Here's what happened
February 5 - March 2
We were at a school function on a Sunday morning, when he said he wasn’t feeling well. By the time we got home, his temperature had spiked to 103.7. We went to the doctor Monday morning, and he was diagnosed with Influenza A. Back home, we begin round the clock cool compresses and doses of Tylenol and Advil but could not break the fever. By Wednesday, he started coughing, we feared pneumonia and took him to the ER.
Once in the ER, they determined his lungs were clear, but his sodium levels dropped to a dangerous level of 127. He was admitted into the hospital, quarantined for the Influenza A virus, and started immediately on fluid IVs, Tamiflu, and a steroid. The doctors determined he had another virus in addition to the flu. Through the constant cycle of nurses and doctors, he smiles, says “thank you”, and tries to joke with all who are caring for him. I don’t leave his side. By Thursday night, he was hallucinating and ripped his IVs out of his arms. It was terrifying. I laid at the foot of his hospital bed, holding his arms down for the rest of the night, talking him through the hallucinations, trying to soothe his fears. His night nurse and I determined that he was having adverse reactions to the Tamiflu medication and stopped the doses immediately. On Friday morning, he was alert and his sodium levels had recovered. We decided to remove all of the IV medications but remain in the hospital one more night for observation to see if he could maintain the sodium levels on his own. Saturday morning all was well, and he was discharged, seemingly recovered from the flu and mystery virus.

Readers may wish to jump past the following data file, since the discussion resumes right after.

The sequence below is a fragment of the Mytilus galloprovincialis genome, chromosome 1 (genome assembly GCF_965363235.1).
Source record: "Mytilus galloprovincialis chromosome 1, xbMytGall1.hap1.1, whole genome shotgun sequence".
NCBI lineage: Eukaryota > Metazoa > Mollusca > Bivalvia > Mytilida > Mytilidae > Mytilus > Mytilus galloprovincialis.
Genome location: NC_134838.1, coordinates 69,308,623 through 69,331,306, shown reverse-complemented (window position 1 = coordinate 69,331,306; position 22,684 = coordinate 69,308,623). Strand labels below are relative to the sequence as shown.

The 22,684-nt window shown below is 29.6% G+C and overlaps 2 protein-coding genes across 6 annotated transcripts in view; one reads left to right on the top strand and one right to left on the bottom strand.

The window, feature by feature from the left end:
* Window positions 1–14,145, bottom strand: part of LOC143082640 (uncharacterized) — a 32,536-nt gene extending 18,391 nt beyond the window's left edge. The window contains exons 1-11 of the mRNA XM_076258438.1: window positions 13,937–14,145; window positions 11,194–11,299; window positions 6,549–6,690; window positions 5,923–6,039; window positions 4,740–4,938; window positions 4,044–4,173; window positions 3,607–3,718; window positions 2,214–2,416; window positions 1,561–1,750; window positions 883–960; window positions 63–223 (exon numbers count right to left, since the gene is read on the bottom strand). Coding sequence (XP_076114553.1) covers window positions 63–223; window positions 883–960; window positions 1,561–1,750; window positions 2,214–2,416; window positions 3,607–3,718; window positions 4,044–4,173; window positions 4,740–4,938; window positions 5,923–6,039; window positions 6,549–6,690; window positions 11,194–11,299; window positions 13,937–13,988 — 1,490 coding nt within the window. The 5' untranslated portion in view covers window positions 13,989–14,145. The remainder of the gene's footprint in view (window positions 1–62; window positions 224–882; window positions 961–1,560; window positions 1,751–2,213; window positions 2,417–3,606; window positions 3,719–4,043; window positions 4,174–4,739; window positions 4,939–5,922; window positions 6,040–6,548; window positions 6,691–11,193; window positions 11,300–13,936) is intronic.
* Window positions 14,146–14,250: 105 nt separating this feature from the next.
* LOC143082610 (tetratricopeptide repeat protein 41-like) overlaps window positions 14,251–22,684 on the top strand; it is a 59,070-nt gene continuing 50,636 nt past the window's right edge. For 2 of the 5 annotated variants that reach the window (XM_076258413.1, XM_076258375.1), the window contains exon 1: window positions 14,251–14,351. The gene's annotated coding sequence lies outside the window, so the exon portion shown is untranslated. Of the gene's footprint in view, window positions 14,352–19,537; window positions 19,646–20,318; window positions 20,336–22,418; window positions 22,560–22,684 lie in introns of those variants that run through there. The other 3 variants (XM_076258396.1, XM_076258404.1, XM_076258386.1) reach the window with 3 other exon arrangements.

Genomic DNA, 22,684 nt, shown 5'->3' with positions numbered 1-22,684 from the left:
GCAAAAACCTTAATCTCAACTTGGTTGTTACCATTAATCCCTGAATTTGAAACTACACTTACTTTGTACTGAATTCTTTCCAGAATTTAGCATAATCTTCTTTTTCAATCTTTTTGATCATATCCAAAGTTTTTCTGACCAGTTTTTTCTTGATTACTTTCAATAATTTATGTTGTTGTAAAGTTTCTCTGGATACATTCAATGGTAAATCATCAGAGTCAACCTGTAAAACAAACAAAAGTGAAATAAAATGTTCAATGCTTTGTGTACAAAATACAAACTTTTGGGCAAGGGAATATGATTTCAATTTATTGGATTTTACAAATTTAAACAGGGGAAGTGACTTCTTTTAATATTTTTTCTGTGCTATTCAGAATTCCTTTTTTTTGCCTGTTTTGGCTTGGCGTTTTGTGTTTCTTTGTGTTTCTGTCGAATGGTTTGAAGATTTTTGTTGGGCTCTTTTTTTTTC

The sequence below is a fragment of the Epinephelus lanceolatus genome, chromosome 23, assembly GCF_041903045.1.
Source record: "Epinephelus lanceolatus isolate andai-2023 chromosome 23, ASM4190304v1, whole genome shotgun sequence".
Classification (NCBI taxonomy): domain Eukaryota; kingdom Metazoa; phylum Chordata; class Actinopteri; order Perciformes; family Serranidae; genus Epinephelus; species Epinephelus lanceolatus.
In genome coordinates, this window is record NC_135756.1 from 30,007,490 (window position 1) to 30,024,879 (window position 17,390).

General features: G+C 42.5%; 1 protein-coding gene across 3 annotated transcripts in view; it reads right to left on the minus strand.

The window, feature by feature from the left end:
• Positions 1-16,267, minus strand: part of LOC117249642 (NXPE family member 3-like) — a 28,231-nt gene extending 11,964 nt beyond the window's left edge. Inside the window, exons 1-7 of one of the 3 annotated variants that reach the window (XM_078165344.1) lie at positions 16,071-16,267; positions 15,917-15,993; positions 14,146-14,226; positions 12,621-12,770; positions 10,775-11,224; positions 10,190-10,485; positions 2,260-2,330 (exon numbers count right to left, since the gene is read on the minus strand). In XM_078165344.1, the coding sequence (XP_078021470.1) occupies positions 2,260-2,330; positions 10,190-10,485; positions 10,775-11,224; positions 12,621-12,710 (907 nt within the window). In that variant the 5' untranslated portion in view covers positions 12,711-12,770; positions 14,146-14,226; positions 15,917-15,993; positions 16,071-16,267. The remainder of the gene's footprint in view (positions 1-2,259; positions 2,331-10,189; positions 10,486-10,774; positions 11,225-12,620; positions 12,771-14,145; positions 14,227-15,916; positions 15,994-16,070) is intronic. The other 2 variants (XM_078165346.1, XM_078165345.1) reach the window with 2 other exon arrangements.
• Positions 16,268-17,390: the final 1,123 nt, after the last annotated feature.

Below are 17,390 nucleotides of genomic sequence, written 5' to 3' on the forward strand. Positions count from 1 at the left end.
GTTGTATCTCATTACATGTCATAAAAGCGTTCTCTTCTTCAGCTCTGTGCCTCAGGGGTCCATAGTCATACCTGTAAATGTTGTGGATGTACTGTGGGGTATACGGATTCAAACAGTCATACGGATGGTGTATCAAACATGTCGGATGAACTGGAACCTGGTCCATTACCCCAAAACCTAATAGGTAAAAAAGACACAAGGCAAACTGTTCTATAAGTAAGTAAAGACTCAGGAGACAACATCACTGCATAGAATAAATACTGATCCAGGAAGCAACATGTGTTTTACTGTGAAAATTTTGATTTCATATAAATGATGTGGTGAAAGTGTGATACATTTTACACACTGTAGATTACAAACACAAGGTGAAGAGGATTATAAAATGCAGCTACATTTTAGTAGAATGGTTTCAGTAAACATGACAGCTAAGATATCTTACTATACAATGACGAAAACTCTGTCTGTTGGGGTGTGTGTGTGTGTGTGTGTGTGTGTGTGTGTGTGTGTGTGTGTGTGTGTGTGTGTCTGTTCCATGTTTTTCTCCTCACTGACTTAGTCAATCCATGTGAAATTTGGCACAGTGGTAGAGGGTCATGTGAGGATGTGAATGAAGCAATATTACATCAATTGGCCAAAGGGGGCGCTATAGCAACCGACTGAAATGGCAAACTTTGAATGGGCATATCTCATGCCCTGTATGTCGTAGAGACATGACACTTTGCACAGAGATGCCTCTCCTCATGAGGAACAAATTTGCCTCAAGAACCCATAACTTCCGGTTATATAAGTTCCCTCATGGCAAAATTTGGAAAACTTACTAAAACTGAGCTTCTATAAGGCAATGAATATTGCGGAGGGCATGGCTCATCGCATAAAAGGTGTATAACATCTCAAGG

At home, he was extremely tired. Understandable, I thought, since we hadn’t slept through the night for the past 7 days. By Monday, his spirits were up, and he tried to eat. The vomiting began. Back to straight Gatorade and full bed rest. Tuesday he seemed better but still not right. He looked gaunt. He now weighs 124 pounds - down 13 pounds in 9 days. Although he was determined to go back to school, I made an appointment with our pediatrician for Wednesday morning, Valentine's Day. At check-in, his blood pressure was 80/59 and he was slightly dizzy and lethargic. He looked green. They took blood and urine right away and started running tests. His glucose levels were too high (286), and we were immediately sent to the pediatric endocrinologist with the preliminary diagnosis of Type 1 diabetes. At this point, I’m in shock and disbelief. My amazing husband rushed to the pediatrician’s office to give us hugs - my Valentine’s Day gift is his constant love and support. All three of us head to the endocrinologist. Blood tests show his A1C level is 6.6%. This A1C test looks at his glucose levels over the past 3 months. Some doctors say over 6% is diabetic, some say over 7%. He is borderline.
Over the next few days, we start to learn about Type 1 diabetes and begin a new lifestyle. By that Saturday, things were rough. His blood sugar readings were low, and the vomiting began again. We called the doctor. She told us to increase his carb levels, and she wanted to look into something happening with his adrenal glands. On Sunday afternoon, she called and said she suspects Alex has an adrenal insufficiency (adrenal glands not producing enough cortisol) but is awaiting test results. She called in two prescriptions for us, and we started the medications right away. He seemed to be feeling better.